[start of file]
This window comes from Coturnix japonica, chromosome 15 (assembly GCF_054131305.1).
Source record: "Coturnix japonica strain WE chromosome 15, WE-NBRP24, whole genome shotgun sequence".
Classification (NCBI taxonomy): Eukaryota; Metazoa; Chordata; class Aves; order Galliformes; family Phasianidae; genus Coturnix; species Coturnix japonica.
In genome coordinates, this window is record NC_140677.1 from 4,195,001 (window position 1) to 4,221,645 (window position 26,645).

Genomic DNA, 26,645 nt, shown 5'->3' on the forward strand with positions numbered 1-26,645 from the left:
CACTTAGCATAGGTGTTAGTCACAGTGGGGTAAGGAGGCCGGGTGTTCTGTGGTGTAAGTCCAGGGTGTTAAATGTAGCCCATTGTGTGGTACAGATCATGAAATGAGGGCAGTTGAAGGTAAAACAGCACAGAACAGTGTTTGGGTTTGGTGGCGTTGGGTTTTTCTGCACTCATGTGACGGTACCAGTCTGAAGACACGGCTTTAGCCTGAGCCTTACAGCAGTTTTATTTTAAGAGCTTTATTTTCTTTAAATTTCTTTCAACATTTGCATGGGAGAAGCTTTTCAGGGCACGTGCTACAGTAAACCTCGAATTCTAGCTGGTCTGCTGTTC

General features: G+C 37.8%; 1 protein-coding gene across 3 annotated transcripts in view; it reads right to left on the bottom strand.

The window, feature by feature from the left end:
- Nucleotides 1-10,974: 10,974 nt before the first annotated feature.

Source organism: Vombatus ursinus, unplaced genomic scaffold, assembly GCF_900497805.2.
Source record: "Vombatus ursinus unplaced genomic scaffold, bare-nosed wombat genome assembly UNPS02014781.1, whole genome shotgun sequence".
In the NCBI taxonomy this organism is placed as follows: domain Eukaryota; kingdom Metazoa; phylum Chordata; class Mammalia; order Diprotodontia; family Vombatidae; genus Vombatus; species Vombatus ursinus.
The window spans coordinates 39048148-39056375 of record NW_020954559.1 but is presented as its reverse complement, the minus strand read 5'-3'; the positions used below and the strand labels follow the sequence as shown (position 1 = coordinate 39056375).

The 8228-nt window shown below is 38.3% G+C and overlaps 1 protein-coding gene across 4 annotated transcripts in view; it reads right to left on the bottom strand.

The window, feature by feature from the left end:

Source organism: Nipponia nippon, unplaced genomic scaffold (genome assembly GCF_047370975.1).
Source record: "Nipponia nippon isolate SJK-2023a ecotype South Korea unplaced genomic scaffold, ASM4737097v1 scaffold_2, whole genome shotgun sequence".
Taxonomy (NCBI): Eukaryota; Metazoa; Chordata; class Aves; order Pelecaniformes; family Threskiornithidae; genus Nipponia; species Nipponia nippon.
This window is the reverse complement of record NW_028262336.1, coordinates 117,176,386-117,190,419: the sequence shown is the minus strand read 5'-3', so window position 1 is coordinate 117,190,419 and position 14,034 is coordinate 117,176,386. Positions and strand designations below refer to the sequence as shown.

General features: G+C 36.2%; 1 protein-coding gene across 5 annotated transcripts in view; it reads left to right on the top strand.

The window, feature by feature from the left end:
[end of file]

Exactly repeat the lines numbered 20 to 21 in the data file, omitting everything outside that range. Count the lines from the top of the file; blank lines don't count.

General features: G+C 36.2%; 1 protein-coding gene across 5 annotated transcripts in view; it reads left to right on the top strand.

The window, feature by feature from the left end: